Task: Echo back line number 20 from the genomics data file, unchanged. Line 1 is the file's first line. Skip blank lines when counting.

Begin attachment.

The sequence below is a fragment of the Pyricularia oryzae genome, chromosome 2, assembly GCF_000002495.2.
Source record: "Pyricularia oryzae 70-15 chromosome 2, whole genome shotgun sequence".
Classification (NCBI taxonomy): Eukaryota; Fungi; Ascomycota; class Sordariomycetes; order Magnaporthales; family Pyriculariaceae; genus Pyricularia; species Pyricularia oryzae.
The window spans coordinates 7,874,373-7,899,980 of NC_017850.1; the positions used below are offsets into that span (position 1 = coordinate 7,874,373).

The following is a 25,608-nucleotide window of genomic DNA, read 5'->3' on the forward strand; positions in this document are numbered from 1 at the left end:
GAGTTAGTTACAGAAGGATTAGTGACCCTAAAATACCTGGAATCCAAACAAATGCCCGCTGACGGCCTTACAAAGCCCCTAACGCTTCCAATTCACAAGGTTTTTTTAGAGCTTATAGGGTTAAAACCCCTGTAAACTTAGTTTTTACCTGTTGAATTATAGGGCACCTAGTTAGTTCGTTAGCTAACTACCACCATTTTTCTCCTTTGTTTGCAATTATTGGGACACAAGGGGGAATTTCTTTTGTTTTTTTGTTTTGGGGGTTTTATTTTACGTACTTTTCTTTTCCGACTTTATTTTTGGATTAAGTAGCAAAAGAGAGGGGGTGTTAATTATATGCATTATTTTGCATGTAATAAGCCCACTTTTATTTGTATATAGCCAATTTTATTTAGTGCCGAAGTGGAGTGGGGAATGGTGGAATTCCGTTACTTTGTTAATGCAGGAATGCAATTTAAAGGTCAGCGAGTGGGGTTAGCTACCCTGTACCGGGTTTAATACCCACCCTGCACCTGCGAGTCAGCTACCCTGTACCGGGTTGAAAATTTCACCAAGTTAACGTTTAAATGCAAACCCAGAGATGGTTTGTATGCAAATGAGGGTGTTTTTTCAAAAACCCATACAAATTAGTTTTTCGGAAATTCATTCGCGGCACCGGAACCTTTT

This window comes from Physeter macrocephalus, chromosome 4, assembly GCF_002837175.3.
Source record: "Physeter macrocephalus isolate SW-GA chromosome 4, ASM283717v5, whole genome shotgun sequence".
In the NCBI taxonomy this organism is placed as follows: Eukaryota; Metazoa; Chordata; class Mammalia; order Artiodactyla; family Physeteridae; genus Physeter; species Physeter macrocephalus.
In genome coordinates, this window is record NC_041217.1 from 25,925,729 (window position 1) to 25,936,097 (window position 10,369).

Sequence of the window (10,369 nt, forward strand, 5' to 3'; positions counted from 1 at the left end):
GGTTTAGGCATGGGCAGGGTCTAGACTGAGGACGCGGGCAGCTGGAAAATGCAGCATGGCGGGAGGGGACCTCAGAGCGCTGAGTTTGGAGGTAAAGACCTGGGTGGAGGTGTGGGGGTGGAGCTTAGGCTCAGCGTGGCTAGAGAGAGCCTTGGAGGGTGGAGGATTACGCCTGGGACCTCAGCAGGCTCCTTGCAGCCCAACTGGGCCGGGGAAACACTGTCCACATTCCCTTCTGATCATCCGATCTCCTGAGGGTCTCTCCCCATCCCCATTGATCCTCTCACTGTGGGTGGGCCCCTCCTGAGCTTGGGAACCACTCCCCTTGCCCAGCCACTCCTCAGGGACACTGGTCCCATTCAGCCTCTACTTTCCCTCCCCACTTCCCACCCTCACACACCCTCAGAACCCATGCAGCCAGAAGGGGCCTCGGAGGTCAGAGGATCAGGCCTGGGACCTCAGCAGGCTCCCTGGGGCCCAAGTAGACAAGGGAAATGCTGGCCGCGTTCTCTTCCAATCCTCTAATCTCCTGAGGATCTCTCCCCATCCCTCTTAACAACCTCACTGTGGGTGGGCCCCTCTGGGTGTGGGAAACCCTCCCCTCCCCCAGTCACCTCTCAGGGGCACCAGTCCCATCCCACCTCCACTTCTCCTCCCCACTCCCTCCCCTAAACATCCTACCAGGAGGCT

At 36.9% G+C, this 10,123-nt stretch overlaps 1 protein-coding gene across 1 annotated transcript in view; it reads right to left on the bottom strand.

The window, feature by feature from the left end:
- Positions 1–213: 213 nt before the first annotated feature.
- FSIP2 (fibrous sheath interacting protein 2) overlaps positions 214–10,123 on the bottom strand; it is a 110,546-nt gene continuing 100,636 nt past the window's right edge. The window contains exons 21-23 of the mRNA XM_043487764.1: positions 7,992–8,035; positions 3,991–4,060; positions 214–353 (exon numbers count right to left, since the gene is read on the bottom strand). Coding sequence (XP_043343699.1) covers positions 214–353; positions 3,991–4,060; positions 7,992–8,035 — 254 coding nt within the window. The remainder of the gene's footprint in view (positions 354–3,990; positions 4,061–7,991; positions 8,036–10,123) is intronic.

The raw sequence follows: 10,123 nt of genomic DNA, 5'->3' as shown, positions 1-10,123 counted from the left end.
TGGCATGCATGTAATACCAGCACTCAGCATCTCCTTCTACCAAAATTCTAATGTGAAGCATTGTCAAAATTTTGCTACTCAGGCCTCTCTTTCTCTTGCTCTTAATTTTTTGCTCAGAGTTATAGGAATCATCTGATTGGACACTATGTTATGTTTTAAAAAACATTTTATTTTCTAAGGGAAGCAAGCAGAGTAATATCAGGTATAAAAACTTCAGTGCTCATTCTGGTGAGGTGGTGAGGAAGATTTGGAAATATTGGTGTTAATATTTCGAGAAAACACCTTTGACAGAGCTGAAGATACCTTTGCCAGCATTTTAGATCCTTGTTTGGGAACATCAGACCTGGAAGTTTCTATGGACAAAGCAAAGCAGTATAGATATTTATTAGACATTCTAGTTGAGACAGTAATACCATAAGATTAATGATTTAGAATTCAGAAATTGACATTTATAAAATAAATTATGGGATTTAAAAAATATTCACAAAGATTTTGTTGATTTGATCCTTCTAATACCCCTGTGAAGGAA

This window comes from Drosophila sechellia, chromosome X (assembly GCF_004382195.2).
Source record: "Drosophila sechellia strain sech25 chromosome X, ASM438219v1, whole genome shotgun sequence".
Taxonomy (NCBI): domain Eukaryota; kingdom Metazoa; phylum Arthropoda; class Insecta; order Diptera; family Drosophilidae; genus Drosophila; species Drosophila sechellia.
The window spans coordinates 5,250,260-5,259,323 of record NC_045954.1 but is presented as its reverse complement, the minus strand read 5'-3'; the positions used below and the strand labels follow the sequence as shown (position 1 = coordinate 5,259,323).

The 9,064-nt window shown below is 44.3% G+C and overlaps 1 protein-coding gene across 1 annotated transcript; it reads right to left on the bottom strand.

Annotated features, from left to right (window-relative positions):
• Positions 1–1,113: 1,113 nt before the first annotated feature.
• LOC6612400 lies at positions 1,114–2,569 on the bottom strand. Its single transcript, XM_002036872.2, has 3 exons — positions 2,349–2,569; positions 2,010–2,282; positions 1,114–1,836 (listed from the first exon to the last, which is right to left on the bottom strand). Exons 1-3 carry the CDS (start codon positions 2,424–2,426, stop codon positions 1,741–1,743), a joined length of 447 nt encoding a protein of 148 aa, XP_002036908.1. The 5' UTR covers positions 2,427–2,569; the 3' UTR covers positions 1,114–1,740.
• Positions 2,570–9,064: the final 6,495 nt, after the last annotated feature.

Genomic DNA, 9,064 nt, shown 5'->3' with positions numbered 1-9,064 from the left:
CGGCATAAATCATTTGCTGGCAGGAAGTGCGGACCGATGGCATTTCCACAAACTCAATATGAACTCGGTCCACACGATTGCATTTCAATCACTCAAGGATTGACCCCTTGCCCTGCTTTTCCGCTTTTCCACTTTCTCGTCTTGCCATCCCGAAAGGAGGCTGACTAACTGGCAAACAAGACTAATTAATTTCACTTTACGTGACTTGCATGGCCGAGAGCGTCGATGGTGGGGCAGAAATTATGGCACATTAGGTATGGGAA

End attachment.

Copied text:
Source record: "Drosophila sechellia strain sech25 chromosome X, ASM438219v1, whole genome shotgun sequence".